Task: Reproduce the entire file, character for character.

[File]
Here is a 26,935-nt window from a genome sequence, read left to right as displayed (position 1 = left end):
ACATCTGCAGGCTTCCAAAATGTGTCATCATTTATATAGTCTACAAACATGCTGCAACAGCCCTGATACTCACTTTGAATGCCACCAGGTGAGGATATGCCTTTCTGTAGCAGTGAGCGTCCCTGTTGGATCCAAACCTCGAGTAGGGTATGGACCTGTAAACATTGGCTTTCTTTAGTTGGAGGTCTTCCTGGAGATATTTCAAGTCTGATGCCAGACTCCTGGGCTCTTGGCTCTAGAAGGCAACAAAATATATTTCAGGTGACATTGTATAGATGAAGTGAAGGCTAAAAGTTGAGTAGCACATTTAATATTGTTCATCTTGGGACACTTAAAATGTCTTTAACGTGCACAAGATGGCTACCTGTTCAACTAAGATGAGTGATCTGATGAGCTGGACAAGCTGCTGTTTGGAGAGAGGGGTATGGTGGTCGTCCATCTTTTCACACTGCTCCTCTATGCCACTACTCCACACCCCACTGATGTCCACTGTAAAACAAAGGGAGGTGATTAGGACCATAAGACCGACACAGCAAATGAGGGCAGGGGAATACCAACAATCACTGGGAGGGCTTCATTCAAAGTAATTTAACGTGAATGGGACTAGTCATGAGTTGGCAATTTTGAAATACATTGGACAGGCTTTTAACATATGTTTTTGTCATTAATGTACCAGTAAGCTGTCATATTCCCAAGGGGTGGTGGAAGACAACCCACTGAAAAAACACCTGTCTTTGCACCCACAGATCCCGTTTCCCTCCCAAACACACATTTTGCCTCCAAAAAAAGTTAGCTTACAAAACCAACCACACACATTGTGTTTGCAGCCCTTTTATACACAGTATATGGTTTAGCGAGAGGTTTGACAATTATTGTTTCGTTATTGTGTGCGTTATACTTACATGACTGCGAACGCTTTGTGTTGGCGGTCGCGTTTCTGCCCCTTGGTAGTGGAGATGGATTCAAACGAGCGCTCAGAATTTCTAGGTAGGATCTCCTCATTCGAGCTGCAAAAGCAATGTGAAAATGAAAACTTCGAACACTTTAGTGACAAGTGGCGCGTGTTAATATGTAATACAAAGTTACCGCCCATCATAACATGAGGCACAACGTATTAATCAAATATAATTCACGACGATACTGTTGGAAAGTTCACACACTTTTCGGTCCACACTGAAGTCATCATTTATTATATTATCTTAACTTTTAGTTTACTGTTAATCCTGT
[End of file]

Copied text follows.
Here is a 26,935-nt window from a genome sequence, read left to right as displayed (position 1 = left end):
ACATCTGCAGGCTTCCAAAATGTGTCATCATTTATATAGTCTACAAACATGCTGCAACAGCCCTGATACTCACTTTGAATGCCACCAGGTGAGGATATGCCTTTCTGTAGCAGTGAGCGTCCCTGTTGGATCCAAACCTCGAGTAGGGTATGGACCTGTAAACATTGGCTTTCTTTAGTTGGAGGTCTTCCTGGAGATATTTCAAGTCTGATGCCAGACTCCTGGGCTCTTGGCTCTAGAAGGCAACAAAATATATTTCAGGTGACATTGTATAGATGAAGTGAAGGCTAAAAGTTGAGTAGCACATTTAATATTGTTCATCTTGGGACACTTAAAATGTCTTTAACGTGCACAAGATGGCTACCTGTTCAACTAAGATGAGTGATCTGATGAGCTGGACAAGCTGCTGTTTGGAGAGAGGGGTATGGTGGTCGTCCATCTTTTCACACTGCTCCTCTATGCCACTACTCCACACCCCACTGATGTCCACTGTAAAACAAAGGGAGGTGATTAGGACCATAAGACCGACACAGCAAATGAGGGCAGGGGAATACCAACAATCACTGGGAGGGCTTCATTCAAAGTAATTTAACGTGAATGGGACTAGTCATGAGTTGGCAATTTTGAAATACATTGGACAGGCTTTTAACATATGTTTTTGTCATTAATGTACCAGTAAGCTGTCATATTCCCAAGGGGTGGTGGAAGACAACCCACTGAAAAAACACCTGTCTTTGCACCCACAGATCCCGTTTCCCTCCCAAACACACATTTTGCCTCCAAAAAAAGTTAGCTTACAAAACCAACCACACACATTGTGTTTGCAGCCCTTTTATACACAGTATATGGTTTAGCGAGAGGTTTGACAATTATTGTTTCGTTATTGTGTGCGTTATACTTACATGACTGCGAACGCTTTGTGTTGGCGGTCGCGTTTCTGCCCCTTGGTAGTGGAGATGGATTCAAACGAGCGCTCAGAATTTCTAGGTAGGATCTCCTCATTCGAGCTGCAAAAGCAATGTGAAAATGAAAACTTCGAACACTTTAGTGACAAGTGGCGCGTGTTAATATGTAATACAAAGTTACCGCCCATCATAACATGAGGCACAACGTATTAATCAAATATAATTCACGACGATACTGTTGGAAAGTTCACACACTTTTCGGTCCACACTGAAGTCATCATTTATTATATTATCTTAACTTTTAGTTTACTGTTAATCCTGT